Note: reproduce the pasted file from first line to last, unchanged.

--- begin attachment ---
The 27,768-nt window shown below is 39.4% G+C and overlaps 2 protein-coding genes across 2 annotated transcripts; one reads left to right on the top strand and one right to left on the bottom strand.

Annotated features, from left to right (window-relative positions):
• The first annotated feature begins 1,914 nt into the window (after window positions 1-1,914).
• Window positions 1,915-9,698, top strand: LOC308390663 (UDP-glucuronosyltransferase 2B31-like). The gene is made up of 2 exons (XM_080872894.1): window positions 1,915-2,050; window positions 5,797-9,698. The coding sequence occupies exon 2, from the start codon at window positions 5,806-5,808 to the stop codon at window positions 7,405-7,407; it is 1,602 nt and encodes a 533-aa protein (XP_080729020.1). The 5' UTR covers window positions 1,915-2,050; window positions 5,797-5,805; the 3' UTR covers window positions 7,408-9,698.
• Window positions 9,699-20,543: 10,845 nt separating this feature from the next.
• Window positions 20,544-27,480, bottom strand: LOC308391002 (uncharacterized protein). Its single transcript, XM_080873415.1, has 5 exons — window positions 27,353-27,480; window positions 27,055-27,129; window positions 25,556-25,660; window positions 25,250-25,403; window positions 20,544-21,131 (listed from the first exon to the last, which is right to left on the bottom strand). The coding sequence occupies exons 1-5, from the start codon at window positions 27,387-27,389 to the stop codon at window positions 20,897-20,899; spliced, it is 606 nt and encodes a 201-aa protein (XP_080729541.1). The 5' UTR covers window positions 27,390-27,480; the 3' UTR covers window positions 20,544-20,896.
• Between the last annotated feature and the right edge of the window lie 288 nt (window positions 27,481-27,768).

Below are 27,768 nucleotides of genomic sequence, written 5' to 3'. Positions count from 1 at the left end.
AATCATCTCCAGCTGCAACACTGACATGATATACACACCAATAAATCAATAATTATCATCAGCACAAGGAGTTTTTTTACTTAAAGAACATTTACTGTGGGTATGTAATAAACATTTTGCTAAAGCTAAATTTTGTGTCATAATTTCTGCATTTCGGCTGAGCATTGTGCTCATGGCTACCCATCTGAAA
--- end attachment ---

The 27,768-nt window shown below is 39.4% G+C and overlaps 2 protein-coding genes across 2 annotated transcripts; one reads left to right on the top strand and one right to left on the bottom strand.

Annotated features, from left to right (window-relative positions):
• The first annotated feature begins 1,914 nt into the window (after window positions 1-1,914).
• Window positions 1,915-9,698, top strand: LOC308390663 (UDP-glucuronosyltransferase 2B31-like). The gene is made up of 2 exons (XM_080872894.1): window positions 1,915-2,050; window positions 5,797-9,698. The coding sequence occupies exon 2, from the start codon at window positions 5,806-5,808 to the stop codon at window positions 7,405-7,407; it is 1,602 nt and encodes a 533-aa protein (XP_080729020.1). The 5' UTR covers window positions 1,915-2,050; window positions 5,797-5,805; the 3' UTR covers window positions 7,408-9,698.
• Window positions 9,699-20,543: 10,845 nt separating this feature from the next.
• Window positions 20,544-27,480, bottom strand: LOC308391002 (uncharacterized protein). Its single transcript, XM_080873415.1, has 5 exons — window positions 27,353-27,480; window positions 27,055-27,129; window positions 25,556-25,660; window positions 25,250-25,403; window positions 20,544-21,131 (listed from the first exon to the last, which is right to left on the bottom strand). The coding sequence occupies exons 1-5, from the start codon at window positions 27,387-27,389 to the stop codon at window positions 20,897-20,899; spliced, it is 606 nt and encodes a 201-aa protein (XP_080729541.1). The 5' UTR covers window positions 27,390-27,480; the 3' UTR covers window positions 20,544-20,896.
• Between the last annotated feature and the right edge of the window lie 288 nt (window positions 27,481-27,768).

Below are 27,768 nucleotides of genomic sequence, written 5' to 3'. Positions count from 1 at the left end.
AATCATCTCCAGCTGCAACACTGACATGATATACACACCAATAAATCAATAATTATCATCAGCACAAGGAGTTTTTTTACTTAAAGAACATTTACTGTGGGTATGTAATAAACATTTTGCTAAAGCTAAATTTTGTGTCATAATTTCTGCATTTCGGCTGAGCATTGTGCTCATGGCTACCCATCTGAAA